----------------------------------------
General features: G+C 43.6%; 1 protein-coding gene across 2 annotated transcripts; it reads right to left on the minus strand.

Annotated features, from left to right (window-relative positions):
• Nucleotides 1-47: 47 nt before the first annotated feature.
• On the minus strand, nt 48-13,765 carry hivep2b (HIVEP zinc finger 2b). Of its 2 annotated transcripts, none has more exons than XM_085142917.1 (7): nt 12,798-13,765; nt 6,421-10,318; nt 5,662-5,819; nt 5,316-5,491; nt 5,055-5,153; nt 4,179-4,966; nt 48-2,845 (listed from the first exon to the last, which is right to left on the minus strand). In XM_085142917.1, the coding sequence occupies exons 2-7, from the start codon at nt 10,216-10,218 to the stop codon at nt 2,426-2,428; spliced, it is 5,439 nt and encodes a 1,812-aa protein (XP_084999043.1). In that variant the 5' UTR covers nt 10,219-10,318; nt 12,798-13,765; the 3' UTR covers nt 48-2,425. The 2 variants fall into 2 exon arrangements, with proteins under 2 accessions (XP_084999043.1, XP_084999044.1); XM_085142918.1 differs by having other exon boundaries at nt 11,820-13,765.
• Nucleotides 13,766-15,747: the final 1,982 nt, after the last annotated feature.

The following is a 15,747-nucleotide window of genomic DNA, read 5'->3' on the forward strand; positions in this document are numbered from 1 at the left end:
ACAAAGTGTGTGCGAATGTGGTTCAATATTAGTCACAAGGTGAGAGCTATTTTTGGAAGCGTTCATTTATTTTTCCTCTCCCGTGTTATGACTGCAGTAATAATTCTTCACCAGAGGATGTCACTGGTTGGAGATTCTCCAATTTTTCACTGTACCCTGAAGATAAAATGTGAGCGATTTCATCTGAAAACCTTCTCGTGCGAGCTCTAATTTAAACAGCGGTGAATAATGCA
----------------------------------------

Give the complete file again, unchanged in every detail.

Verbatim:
General features: G+C 43.6%; 1 protein-coding gene across 2 annotated transcripts; it reads right to left on the minus strand.

Annotated features, from left to right (window-relative positions):
• Nucleotides 1-47: 47 nt before the first annotated feature.
• On the minus strand, nt 48-13,765 carry hivep2b (HIVEP zinc finger 2b). Of its 2 annotated transcripts, none has more exons than XM_085142917.1 (7): nt 12,798-13,765; nt 6,421-10,318; nt 5,662-5,819; nt 5,316-5,491; nt 5,055-5,153; nt 4,179-4,966; nt 48-2,845 (listed from the first exon to the last, which is right to left on the minus strand). In XM_085142917.1, the coding sequence occupies exons 2-7, from the start codon at nt 10,216-10,218 to the stop codon at nt 2,426-2,428; spliced, it is 5,439 nt and encodes a 1,812-aa protein (XP_084999043.1). In that variant the 5' UTR covers nt 10,219-10,318; nt 12,798-13,765; the 3' UTR covers nt 48-2,425. The 2 variants fall into 2 exon arrangements, with proteins under 2 accessions (XP_084999043.1, XP_084999044.1); XM_085142918.1 differs by having other exon boundaries at nt 11,820-13,765.
• Nucleotides 13,766-15,747: the final 1,982 nt, after the last annotated feature.

The following is a 15,747-nucleotide window of genomic DNA, read 5'->3' on the forward strand; positions in this document are numbered from 1 at the left end:
ACAAAGTGTGTGCGAATGTGGTTCAATATTAGTCACAAGGTGAGAGCTATTTTTGGAAGCGTTCATTTATTTTTCCTCTCCCGTGTTATGACTGCAGTAATAATTCTTCACCAGAGGATGTCACTGGTTGGAGATTCTCCAATTTTTCACTGTACCCTGAAGATAAAATGTGAGCGATTTCATCTGAAAACCTTCTCGTGCGAGCTCTAATTTAAACAGCGGTGAATAATGCA